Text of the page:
His heel run led to joining forces with Vince McMahon and winning the WWF Championship at Survivor Series 1998, and being the leader of The Corporation stable. Although he started to reach much popularity as a heel, his charisma led him to eventually become a babyface, and a stable fan favorite in the later part of the Attitude Era.
The Big Show
Yet another WCW defect, The Big Show debuted in WWE at the St. Valentine’s Day Massacre pay-per-view on February 14, 1999, assisting Vince McMahon in his steel cage match against Steve Austin.
Shortly after, at WrestleMania, the alliance between Big Show and Vince McMahon ended, following Big Show being unable to defeat Mankind to become special referee in the main event. During the Attitude Era, Big Show had several flip-flops from heel to babyface. He was able to win the WWE Championship at the 1999 Survivor Series PPV, though.
Coming into WWE with several years of experience in the ring from WCW, ECW, CWA, and WCCW, as well as Germany and Japan, Mick Foley ditched his hardcore Cactus Jack character in exchange for a deranged Mankind character. He made a quick impression by commencing a feud against The Undertaker, which led to a Boiler Room Brawl and eventually the notorious Hell in a Cell match at King of the Ring.
Foley was instrumental in the turn of the Monday Night Wars when he won the WWE Championship as a babyface against The Rock, which Tony Schiavone tried to spoil the results by telling everyone who was watching Nitro. However, this backlashed, as around 600,000 people turned the channel to Raw.
Edge & Christian
Edge made his WWE debut in 1998, coming from the crowds portraying an unstable character. Christian debuted during Edge’s match against Owen Hart at In Your House: Breakdown. Edge and Christian feuded, but eventually banded together to join The Brood faction with Gangrel.
Once The Brood dissolved, Edge & Christian remained a tag team and became one of the most successful teams in the WWE before splitting up and having their own successful world championship singles careers.
The Hardy Boyz
Along with Edge & Christian, The Dudley Boyz, and Too Cool, Matt Hardy and Jeff Hardy was also one of the most successful tag teams in the Attitude Era, participating in legendary ladder matches against The Dudleyz and Edge & Christian at WrestleMania 2000 and WrestleMania 17.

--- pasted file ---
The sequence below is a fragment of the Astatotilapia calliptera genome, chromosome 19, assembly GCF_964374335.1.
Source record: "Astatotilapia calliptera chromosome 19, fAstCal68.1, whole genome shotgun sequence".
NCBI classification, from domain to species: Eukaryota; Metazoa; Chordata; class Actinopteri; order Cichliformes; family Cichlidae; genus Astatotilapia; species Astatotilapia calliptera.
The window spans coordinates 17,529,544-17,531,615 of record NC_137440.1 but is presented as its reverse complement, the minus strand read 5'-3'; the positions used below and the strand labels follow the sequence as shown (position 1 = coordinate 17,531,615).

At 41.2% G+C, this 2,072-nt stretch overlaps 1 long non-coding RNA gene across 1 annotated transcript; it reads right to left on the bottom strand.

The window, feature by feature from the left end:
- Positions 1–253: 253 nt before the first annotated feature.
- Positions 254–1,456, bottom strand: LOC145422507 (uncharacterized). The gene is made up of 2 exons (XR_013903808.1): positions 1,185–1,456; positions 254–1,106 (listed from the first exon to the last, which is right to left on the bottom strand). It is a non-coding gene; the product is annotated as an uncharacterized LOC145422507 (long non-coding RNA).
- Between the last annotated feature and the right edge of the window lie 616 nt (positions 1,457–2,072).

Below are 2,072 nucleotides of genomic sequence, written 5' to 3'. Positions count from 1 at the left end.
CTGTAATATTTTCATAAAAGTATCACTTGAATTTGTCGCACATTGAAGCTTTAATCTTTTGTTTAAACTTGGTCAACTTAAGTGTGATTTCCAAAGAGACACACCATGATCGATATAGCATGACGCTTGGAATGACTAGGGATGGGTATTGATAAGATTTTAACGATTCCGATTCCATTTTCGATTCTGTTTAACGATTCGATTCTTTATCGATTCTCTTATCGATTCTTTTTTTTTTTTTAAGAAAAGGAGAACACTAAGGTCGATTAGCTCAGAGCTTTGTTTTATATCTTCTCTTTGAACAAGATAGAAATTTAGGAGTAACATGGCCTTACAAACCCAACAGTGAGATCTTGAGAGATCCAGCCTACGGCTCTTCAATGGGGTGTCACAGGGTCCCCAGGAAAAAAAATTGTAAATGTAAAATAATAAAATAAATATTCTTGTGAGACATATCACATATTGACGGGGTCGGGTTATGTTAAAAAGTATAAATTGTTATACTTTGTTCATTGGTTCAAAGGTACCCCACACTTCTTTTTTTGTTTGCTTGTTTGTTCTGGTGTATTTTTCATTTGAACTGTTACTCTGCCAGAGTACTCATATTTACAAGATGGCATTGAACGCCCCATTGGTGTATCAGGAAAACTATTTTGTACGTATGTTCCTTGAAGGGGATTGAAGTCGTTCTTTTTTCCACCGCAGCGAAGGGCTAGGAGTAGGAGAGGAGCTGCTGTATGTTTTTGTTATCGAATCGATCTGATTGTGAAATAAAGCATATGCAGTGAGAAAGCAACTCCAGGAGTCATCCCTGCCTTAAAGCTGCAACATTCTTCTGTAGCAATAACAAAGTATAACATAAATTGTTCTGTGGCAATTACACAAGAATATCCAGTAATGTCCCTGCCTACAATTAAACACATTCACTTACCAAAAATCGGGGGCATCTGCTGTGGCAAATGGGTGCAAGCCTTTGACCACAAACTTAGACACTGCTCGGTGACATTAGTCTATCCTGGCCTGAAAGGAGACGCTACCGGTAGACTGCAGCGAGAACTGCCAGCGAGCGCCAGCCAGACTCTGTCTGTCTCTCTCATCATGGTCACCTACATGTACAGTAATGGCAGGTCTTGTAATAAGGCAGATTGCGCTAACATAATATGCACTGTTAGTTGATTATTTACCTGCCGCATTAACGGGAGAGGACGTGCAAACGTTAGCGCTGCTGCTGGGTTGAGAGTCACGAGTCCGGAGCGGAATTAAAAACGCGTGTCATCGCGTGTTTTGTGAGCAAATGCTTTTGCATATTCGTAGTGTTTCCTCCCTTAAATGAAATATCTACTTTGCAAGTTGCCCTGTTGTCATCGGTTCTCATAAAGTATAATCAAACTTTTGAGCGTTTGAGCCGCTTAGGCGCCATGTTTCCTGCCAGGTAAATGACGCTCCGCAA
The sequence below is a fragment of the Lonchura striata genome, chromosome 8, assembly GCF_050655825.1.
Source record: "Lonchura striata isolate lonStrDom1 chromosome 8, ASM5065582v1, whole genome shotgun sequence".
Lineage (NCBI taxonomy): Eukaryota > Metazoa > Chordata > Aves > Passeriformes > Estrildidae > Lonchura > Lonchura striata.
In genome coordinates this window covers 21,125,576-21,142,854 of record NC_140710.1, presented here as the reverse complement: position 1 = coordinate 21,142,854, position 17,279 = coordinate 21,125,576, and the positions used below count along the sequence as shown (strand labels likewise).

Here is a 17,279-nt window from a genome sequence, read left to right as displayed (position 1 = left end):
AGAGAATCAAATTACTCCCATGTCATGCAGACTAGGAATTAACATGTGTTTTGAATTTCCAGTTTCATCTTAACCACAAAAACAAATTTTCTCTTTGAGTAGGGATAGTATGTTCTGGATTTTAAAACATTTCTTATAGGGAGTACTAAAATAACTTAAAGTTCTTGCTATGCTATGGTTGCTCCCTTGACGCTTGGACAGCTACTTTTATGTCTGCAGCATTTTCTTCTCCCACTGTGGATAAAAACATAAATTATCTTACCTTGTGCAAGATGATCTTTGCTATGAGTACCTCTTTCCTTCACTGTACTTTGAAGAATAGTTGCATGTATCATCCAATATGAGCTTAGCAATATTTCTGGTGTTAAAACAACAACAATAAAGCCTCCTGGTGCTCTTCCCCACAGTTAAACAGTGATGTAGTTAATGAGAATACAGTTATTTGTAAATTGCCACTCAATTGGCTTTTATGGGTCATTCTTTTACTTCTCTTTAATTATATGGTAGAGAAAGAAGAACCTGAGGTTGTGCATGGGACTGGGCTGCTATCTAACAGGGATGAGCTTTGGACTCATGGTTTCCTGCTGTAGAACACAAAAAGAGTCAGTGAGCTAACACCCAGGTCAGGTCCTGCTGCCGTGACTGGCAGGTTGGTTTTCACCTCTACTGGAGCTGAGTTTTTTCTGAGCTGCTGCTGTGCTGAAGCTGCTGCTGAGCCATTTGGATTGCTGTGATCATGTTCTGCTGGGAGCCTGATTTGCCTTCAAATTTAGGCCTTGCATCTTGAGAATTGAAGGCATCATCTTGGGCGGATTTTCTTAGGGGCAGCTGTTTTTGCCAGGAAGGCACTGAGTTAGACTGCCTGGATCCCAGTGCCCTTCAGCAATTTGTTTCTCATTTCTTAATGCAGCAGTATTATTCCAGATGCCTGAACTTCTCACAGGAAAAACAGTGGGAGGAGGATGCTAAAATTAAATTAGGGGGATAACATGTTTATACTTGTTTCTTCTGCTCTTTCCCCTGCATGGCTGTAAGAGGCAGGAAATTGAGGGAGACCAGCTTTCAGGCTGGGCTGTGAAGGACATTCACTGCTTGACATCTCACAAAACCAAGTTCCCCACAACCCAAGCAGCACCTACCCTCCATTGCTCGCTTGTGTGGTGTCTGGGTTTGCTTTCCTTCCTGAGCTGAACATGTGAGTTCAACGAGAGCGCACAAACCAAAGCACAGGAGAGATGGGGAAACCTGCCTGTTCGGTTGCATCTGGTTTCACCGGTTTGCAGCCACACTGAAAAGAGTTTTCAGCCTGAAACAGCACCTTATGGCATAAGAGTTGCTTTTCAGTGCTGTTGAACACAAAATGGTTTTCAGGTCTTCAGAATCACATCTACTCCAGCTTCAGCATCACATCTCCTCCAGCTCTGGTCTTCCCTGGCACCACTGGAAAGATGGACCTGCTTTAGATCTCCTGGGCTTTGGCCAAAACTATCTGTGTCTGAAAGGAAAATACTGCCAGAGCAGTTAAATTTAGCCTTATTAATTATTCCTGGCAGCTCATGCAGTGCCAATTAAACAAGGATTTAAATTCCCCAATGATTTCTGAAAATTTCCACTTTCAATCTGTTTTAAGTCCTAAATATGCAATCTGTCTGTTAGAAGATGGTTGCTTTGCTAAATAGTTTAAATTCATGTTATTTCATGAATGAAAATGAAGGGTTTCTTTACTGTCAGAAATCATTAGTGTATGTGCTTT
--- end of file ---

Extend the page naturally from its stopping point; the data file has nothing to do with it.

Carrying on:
Similar to Edge & Christian, Matt & Jeff Hardy also split into successful singles careers. However, The Hardy Boyz would have occasional reunions, winning the tag team championship multiple times.
In 1999, Kurt Angle made his WWE debut. Angle made one of the fastest rises in WWE history, becoming WWE Champion just a year after debuting at the No Mercy pay-per-view. Angle participated in several high quality matches during the Attitude Era, feuding against names such as The Rock, Chris Jericho, and Chris Benoit.
His Olympic gold medal wrestling career was certainly beneficial to Angle’s “it factor” and quick success in the company.
Lita came into the WWE after being a part of the ECW brand. She started off as a manager of Essa Rios in 2000. Shortly after, Lita started to manage The Hardyz, as they called themselves Team Extreme.
Lita was also a staple competitor in the women’s division, winning her first Women’s Championship the same year of her debut after defeating Stephanie McMahon.
Personally, Lita is my all-time favorite female competitor in WWE.
Test is arguably one of the most underrated wrestlers in WWE history. Test had an instrumental role in the beginning of the McMahon-Helmsley Era, and was a very agile competitor for his size.
While he was never booked to win a World Heavyweight Championship, he was both a member of The Corporation, as well as an adversary of the group. Test had a notable feud with Shane McMahon, which led to a match at SummerSlam 1999. Test won this match, which allowed he and Stephanie to see each other. Eventually, Stephanie would turn on Test and willfully align with Triple H.
Coming with experience from Smokey Mountain Wrestling, Kane debuted in 1997 during the Hell in a Cell match between Shawn Michaels and The Undertaker, costing Undertaker.
Before debuting as Kane, Glenn Jacobs had two unsuccessful gimmicks in WWE, which were Isaac Yankem, DDS, and the fake Diesel. This time, however, the intimidation of Kane was instrumental in his character working, as compared to his previous characters.
Less than a year after debuting, Kane won the WWE Championship in a First Blood match against Steve Austin. He lost it the next night against Austin.
Rikishi had several gimmicks in the World Wrestling Federation before this character debuted in 1999. His popularity rose when he started teaming with Too Cool, entertaining the fans by dancing after the conclusion of their matches.
Pro wrestling is certainly a business where someone has to go through years of ebbs and flows before reaching something than sticks, and similar to Kane, Rikisha finally found something as a singles competitor that worked. On a June episode of SmackDown, Rikishi won his first and only Intercontinental Championship, defeating Chris Benoit.